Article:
Mikroe Clicker 2 for STM32 and STLink v2

Mikroe Clicker 2 for STM32 and STLink v2

1 Introduction

In this tutorial we are going to see how to connect a STLink v2 debugger to a Clicker 2 for STM32 enabling users to do debugging which could be very useful in development phases. A debugger is a computer program which is used to test and debug another program usually named Target.

In embedded things are slightly different since the code is executed on an external MCU and it is required an interface Computer-MCU. In this case the Target is the MCU and a debugger is composed by the ensemble of a hardware and a software tool. Nonetheless, when the majority of people is talking about debugger,they are referring only to the hardware part.

A debugger allows the connection to a Target enabling the Host to load a firmware on it managing its code execution, allowing the inspection of its registers and much more. To do this, it uses some specific commands that usually depend on the MCU architecture: this means that there are specific debuggers for specific MCUs. The STLink v2 is a low cost debugger supporting both STM32 and STM8. In what follows we are going to use OpenOCD, an open source debugging software largely used in ChibiStudio since it is a reliable solution for debugging. continue reading…

Building OpenOCD under Windows using MSYS2

Building OpenOCD under Windows using MSYS2

1 About

In past, building OpenOCD under Windows was really complicated since it has a lot of dependencies and not was easily available under windows. With MSYS2 this task has become very simple and, if you need to use the latest stable version of OpenOCD in MSYS2, it is available as binary and could be installed with a single command.

In some cases, you need to build the development version of OpenOCD or, maybe, to apply some patches from OpenOCD Gerrit repository. Using MSYS2 and some PKGBUILD from the upstream repository, this operation is easy to accomplish.

1.1 Introducing MSYS2

MSYS2, which stand for Minimal SYStem 2, is a compact application based on Cygwin and MinGW-w64 which runs under Windows. It allow to use autotools, revision control systems and build native Windows applications using MINGW-w64 toolchains. The installation of packages is simplified since creators have ported Arch Linux’s Pacman. This brings many powerful features such as dependency resolution and simple complete system upgrades. When launched MSYS2 appears to be a simple terminal.

MSYS2 consists of three subsystems (here and out MSYSTEM) and their corresponding package repositories. They are msys2, mingw32, and mingw64.

  • The mingw subsystems provide native Windows programs and are the main focus of the project. These programs are built to cooperate well with other Windows programs, independently of the other subsystems.
  • The msys2 subsystem provides an emulated mostly-POSIX-compliant environment for building software, package management, and shell scripting. These programs live in a virtual single-root filesystem (the root is the MSYS2 installation directory). Some effort is made to have the programs work well with native Windows programs, but it’s not seamless.

1.2 Preliminary notes

First time I wrote this article I was looking for a simple recipe to build OpenOCD under Windows and create a standalone suitable for ChibiStudio. The initial purpose has been extended and this article now is addressed to the reader who wants:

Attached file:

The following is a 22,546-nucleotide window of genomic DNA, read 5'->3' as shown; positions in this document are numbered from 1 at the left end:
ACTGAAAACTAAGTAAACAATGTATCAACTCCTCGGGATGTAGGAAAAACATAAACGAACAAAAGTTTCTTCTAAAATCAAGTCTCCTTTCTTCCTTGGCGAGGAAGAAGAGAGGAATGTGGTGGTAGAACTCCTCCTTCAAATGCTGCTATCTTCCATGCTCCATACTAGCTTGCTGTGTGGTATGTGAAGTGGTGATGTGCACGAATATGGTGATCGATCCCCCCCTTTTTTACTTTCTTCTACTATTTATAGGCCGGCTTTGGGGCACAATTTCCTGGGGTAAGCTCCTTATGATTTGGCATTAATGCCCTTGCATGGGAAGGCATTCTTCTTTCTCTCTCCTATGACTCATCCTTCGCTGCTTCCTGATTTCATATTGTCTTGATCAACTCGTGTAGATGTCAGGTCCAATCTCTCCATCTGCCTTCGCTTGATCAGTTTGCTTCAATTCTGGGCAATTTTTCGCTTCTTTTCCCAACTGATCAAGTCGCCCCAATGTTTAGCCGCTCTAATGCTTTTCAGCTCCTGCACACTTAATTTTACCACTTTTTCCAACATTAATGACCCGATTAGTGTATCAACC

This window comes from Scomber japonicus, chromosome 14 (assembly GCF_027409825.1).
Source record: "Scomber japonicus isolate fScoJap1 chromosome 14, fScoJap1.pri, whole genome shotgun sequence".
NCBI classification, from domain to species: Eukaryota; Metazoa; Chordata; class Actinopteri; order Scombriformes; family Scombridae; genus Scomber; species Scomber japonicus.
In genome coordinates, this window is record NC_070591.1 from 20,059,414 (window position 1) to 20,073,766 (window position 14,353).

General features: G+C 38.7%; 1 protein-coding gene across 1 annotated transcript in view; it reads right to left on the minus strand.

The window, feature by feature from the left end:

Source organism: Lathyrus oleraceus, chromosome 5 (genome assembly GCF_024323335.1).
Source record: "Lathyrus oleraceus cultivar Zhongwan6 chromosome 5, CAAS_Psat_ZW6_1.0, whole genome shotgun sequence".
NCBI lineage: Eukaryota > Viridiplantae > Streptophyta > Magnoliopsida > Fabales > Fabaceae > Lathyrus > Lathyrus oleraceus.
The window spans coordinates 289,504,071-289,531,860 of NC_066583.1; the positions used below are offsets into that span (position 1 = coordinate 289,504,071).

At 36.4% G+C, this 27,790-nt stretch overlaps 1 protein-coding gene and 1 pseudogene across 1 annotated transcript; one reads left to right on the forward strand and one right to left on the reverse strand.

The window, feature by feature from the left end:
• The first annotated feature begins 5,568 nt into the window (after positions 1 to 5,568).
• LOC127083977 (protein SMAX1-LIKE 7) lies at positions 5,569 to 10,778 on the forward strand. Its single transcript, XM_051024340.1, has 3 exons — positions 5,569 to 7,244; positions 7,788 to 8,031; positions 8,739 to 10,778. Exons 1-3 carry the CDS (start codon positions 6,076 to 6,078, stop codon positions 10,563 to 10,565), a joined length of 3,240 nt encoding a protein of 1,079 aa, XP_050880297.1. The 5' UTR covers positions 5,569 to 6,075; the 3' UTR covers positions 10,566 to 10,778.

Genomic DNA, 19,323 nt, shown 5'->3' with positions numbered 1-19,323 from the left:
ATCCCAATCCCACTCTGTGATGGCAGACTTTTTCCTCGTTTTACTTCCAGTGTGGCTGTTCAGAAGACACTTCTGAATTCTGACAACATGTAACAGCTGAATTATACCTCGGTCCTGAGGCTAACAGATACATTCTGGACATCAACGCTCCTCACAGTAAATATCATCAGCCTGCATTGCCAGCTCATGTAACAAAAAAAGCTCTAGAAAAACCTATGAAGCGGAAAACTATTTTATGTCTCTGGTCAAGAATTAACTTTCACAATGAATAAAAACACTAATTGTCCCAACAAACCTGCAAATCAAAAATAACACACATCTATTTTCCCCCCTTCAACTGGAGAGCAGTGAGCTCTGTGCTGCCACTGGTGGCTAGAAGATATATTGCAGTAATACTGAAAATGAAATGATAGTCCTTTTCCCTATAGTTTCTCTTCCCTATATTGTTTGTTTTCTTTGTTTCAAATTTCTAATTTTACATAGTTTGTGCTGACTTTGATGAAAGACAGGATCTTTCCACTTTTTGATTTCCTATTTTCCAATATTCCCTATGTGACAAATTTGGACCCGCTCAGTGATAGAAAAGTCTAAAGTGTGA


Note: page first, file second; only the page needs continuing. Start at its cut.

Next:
• install OpenOCD in MSYS2 from binary;
  • compile and install OpenOCD in MSYS2 from development repository;
  • export OpenOCD as stand alone. continue reading…

Hello ChibiOS

Hello ChibiOS

1 Something more about multi-threading

One of most important feature of ChibiOS is multi-threading. Oversimplifying, a thread could be imagined like a sequence of instructions (with associated a priority and a working area) and multi-threading means kernel can manage more than a thread independently, executing them in a parallel fashion even if there is a single core.

Achieving this requires Kernel must plan operation sequence: this task is called scheduling. We could act indirectly on this operation though priority levels. Priority follows a simple rule:

among all the threads ready for execution, the one with the highest priority is the one being executed, no exceptions to this rule.

There is a nice article on chibios.org about how to create threads.Threads must always have a chThdSleep() or some suspending function inside their loop. In this way they will yield the CPU ownership and the Kernel will perform a context switch resuming the thread in ready state having the highest priority. Typically a thread is resumed on a certain event, performs its operations and than is suspended.

The best way to maximize usefulness of multi-threading is to divide our application in more independent parts and make them cooperate to achieve our purpose. Every part will represent one of ours threads.

Consider a scenario in which a LED changes its state on button pressed: we can consider this like a kind of action and reaction. So we have two task: checking the button state and changing the LED state. We can assign these tasks to two different threads, in this way code related to every task is independent from other tasks and if a task changes we don’t have to edit the whole software.

In this tutorial we are going to use the green LED and the User Button of our STM32 Nucleo-64 F401RE to explain how to use multi-threading and to introduce the PAL driver. In the following step, we will modify the LED related task without editing the one button related.

2 STM32 General Purpose I/Os

The simplest way to interact with a MCU is sampling voltages from its pins or force a signal on them. Every MCU manages its pins in different way and typically pins or pads (inspired by contact pads) are grouped by ports. continue reading…